The UK's Department for Food, the Environment and Rural Affairs (DEFRA) recently published an international action plan to boost food and drink exports by developing new markets and encouraging firms to export. Currently around one fifth of British companies do not export at all.
The report says: “We will, in due course, begin the negotiations to leave the European Union. Leaving the EU will allow us to shape our own international trade and investment opportunities, drive even greater openness with international partners (in Europe and beyond) and put the UK firmly at the forefront of global trade and investment.”
Going for growth
Exports of branded food and non-alcoholic drinks increased by 13.7% in Q3 2016.
The strongest growth since the start of 2016 has come from Spain, which grew by £158m (€185m), £124m (€145m) for China and £60m (€70m) Germany .
The top three countries – which together represent 42% of total exports – are Ireland, France and the Netherlands while the best-selling categories are chocolate, salmon and cheese.
The target is to collectively raise the value of UK exports by £2.9 billion (€3.4bn) with specific targets for regions that the greatest potential: Australia and New Zealand; Mexico and Latin America; France; Germany; India; the USA and Canada; China; Japan; the United Arab Emirates and Gulf states.
Activities to promote British food will include online information packs, attending regional roadshows, trade shows and meet the buyer events, communication campaigns and profile-raising cultural events in primary markets. Removing barriers to export will also be key.
But despite the focus on increasing exports to non-EU countries, DEFRA’s most ambitious target is for neighbouring Germany.
It wants to see exports to Germany increase by £610 million (€714m) over the next five years. “A very strong and emerging market exists for speciality food, free-from, vegan and organic. This will allow the premium end of UK food and drink to establish itself in a large market,” says the report.
For France it wants to see an increase of £132m (€154m) and has pinpointed convenience, on-the-go and snacks as interesting categories.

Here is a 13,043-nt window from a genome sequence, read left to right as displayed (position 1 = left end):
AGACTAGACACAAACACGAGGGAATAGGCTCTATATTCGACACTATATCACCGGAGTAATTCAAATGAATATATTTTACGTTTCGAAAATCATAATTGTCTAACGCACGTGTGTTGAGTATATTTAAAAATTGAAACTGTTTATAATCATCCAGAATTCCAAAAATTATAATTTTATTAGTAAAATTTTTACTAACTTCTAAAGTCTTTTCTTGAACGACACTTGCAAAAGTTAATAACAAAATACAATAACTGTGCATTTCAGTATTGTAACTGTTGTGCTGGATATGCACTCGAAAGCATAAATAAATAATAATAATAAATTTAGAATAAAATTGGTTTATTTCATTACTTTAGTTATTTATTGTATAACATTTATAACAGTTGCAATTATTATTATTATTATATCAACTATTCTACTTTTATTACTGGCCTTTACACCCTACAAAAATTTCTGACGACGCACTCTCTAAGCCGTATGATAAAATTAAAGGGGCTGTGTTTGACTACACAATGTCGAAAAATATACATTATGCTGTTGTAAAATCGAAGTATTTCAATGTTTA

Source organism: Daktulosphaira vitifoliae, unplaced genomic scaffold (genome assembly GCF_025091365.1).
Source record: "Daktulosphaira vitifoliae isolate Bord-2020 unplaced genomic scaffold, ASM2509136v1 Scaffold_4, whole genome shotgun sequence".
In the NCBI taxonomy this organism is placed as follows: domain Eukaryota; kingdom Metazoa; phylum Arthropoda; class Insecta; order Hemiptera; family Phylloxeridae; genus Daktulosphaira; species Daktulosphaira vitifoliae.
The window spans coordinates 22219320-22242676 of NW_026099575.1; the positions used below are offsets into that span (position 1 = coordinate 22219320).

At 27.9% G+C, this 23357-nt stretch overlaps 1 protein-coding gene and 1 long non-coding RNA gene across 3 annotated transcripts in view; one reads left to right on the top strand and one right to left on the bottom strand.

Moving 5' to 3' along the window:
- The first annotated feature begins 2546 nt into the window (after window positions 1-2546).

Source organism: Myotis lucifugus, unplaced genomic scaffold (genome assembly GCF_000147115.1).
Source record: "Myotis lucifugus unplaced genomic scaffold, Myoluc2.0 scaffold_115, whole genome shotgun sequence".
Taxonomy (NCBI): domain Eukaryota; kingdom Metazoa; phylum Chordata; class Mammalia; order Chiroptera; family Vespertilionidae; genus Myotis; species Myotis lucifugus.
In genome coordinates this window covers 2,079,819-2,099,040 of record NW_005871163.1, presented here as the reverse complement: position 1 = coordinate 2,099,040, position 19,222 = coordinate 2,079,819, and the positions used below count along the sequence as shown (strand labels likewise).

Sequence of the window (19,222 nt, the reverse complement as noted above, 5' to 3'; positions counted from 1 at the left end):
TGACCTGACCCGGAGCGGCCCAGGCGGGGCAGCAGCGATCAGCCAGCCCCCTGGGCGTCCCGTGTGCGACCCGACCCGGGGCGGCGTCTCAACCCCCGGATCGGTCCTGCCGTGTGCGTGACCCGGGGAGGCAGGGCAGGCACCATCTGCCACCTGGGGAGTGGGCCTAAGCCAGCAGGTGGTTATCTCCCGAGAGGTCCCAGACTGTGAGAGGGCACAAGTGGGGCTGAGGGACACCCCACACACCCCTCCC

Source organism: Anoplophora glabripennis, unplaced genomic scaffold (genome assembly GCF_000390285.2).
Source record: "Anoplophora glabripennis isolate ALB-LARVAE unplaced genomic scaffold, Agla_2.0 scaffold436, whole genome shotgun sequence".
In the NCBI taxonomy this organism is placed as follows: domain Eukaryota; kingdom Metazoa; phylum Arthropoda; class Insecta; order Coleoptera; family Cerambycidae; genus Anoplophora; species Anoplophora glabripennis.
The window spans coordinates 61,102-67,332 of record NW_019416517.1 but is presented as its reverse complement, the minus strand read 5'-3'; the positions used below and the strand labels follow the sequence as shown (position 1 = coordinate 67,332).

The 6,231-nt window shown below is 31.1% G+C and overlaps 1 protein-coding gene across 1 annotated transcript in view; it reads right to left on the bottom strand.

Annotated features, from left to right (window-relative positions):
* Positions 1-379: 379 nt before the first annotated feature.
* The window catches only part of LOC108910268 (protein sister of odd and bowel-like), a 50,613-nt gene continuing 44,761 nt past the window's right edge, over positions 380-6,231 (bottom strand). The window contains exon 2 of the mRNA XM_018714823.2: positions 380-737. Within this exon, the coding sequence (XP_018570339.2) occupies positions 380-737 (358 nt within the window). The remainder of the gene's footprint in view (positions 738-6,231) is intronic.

The report also notes that France and Germany are interesting because together they host the world's biggest food trade shows, Anuga and SIAL.
The target for the US and Canada is for an additional £579m (€677m) in exports by 2020. However the report – published before Donald Trump was elected president – says this will be dependent on trade agreements not yet set in stone: “Once secured, market access for lamb and beef will open up significant opportunities in retail and foodservice categories in both US and Canada.”
Meanwhile, targetting the “large and growing” middle class in India is another opportunity, especially given its appetite for British food and drink which creates potential in the ambient category for products such as tea, biscuits, condiments and, increasingly, organic foods.
For China a target of £405m (€475m) has been set. “[China is] the largest e-commerce market in the world and still growing,” says the report. “Memoranda of Understanding with key e-marketplaces and focused promotions will support work on market access for pork, beef, lamb and poultry as well as premium seafood."
DEFRA also identifies China, the world's second biggest buyer of imported beer, as having significant potential for wine and spirits.
Director General of the UK’s trade group Food and Drink Federation (FDF) Ian Wright said the Q3 results were “very encouraging”.
Director of the Food and Drink Exporters’ Association (FDEA) Elsa Fairbanks issued a word of warning about retaining trade links with Europe. “We must also remember that EU markets still represented 71.5% of UK food and non-alcoholic drink exports in Q3 2016, and this should be borne in mind as we leave the EU.
“In our experience, EU retail and foodservice buyers are very positive about the quality and innovation behind UK products and stress to us the importance of maintaining close links going forward.”